- Education — Future petroleum engineers benefit from taking extensive coursework in math and science as early as high school. Entry-level jobs in the field require at least a bachelor’s degree, with coursework generally focusing on engineering principles, thermodynamics, and geology. Some universities offer five-year combined programs that lead to a bachelor’s and a master’s, which may be necessary for some employers or for those hoping for greater advancement.
- Job Outlook — When it comes to employment growth, the BLS expects petroleum engineering to be roughly average over the next decade, at 3%.
20. Judges, Magistrate Judges, and Magistrates: $136,910
Judges preside over trials and hearings in a local, state, or federal courthouse. At the local level, they can have a range of different titles, including municipal court judge, county court judge, and justice of the peace. According to the BLS, some of their primary duties include handling traffic violations, misdemeanors, small-claims cases, and pretrial hearings.
Judges serving in federal and state court systems, on the other hand, have titles such as district court judge and general trial court judge and preside over criminal or civil cases within their jurisdiction. Appellate judges review cases from lower courts to ensure that the law was applied correctly at the trial level.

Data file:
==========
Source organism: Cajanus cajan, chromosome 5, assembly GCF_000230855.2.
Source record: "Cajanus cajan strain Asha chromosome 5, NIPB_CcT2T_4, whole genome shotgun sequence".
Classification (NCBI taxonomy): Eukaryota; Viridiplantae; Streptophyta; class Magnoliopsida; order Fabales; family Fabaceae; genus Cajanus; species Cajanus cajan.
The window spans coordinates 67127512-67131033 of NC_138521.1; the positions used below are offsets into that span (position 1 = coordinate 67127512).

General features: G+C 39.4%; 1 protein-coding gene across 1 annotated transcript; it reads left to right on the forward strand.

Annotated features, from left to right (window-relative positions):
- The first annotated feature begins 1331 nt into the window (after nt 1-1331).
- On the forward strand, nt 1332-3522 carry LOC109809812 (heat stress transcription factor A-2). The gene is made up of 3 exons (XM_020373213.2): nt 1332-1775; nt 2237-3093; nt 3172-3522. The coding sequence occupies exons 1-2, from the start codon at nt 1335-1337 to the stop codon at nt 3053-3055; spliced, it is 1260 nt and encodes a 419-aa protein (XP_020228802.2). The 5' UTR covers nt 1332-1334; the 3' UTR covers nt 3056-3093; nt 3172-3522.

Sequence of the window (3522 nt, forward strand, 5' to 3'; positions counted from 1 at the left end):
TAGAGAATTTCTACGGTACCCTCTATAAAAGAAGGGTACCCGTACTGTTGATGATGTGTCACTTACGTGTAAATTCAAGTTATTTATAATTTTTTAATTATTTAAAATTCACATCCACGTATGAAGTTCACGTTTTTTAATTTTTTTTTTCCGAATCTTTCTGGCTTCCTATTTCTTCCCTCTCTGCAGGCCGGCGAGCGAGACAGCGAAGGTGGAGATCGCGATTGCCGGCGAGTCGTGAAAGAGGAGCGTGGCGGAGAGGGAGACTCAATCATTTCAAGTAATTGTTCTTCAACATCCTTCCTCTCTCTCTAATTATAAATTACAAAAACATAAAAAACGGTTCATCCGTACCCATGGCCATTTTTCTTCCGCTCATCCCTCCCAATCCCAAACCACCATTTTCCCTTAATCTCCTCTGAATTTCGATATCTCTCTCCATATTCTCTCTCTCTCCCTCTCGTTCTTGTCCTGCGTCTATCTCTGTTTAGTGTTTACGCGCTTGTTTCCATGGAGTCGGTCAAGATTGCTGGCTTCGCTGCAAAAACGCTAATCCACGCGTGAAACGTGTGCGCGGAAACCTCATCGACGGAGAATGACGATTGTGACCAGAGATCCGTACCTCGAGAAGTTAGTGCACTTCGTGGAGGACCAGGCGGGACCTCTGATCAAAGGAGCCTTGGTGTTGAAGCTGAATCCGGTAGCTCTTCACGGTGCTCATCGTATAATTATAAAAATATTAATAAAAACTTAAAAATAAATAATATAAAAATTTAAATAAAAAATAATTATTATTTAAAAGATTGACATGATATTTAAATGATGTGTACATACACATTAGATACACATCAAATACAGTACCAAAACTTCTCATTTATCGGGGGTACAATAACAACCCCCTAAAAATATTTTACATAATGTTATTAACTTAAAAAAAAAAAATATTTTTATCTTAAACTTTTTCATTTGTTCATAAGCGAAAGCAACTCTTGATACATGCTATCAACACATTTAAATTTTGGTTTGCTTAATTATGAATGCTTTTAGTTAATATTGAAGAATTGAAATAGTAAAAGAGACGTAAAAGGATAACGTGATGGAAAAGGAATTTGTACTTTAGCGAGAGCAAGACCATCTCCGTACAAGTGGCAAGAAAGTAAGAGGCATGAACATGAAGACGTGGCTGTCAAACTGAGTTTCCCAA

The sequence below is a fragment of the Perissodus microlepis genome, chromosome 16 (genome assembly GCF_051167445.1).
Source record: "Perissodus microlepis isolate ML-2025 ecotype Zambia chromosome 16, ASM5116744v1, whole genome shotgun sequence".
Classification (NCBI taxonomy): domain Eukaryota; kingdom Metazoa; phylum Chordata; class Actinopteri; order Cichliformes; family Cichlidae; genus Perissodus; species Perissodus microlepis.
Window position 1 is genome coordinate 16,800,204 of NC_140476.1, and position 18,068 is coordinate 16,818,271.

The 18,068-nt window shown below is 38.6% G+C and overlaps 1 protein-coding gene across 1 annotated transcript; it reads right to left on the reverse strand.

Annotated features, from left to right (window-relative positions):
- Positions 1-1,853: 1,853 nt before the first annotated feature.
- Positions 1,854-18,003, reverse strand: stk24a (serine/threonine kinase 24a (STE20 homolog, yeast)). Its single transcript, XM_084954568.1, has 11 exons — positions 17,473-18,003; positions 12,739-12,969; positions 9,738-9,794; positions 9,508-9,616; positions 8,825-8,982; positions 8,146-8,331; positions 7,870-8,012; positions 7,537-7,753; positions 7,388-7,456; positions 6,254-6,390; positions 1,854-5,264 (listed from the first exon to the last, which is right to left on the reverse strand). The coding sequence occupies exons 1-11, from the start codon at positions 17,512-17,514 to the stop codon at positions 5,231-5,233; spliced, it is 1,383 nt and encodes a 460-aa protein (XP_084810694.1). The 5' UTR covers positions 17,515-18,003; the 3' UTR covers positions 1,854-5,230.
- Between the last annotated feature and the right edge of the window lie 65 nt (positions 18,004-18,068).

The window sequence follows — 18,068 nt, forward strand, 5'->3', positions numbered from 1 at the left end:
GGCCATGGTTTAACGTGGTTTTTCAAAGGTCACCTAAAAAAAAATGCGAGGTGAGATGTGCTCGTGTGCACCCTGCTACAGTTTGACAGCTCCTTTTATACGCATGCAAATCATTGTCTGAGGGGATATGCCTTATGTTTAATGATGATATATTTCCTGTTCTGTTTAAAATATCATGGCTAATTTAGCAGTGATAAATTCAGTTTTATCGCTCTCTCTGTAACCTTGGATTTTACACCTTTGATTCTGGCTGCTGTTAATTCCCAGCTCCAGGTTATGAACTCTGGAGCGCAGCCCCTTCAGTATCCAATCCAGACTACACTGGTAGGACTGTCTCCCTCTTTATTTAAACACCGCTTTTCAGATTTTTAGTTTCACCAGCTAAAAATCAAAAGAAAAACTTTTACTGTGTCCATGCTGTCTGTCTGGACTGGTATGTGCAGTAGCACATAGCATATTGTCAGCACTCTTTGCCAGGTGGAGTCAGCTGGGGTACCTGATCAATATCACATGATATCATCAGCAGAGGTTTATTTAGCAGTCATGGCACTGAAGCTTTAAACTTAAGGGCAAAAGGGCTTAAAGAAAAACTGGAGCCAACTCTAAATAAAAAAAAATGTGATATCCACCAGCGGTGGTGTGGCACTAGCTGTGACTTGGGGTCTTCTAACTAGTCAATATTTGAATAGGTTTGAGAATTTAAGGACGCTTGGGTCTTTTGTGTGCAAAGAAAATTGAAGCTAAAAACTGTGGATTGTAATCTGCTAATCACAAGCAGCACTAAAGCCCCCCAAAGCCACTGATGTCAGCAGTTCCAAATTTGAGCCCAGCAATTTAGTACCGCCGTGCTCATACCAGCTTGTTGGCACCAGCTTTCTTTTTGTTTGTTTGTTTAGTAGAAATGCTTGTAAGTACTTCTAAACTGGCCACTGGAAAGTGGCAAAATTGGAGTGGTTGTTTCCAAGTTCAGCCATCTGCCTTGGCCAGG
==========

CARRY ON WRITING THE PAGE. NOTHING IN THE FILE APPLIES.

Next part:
Magistrate judges work within the federal system and are appointed by the district judges of their district court. They do not have authority to handle felony cases but can oversee misdemeanor trials with the defendant’s prior approval and can assist district judges in duties such as pretrial and discovery proceedings.
Magistrates are not judges; rather, they hold a ministerial role in some local and state courts. In certain jurisdictions, they review criminal complaints and issue arrest and search warrants, summonses, and emergency protective orders. They may also oversee bail hearings.
- Education — With few exceptions, judges need a law degree to serve on the bench. In addition to maintaining their law license, they need to be in good standing with the bar association in their state. These professionals often practice for several years as an attorney before seeking appointment or election as a judge. Federal administrative law judges are required to pass the exam from the U.S. Office of Personnel Management. Local magistrates may or may not be required to hold a law degree, depending on where they serve. In some states, only a bachelor’s degree is required.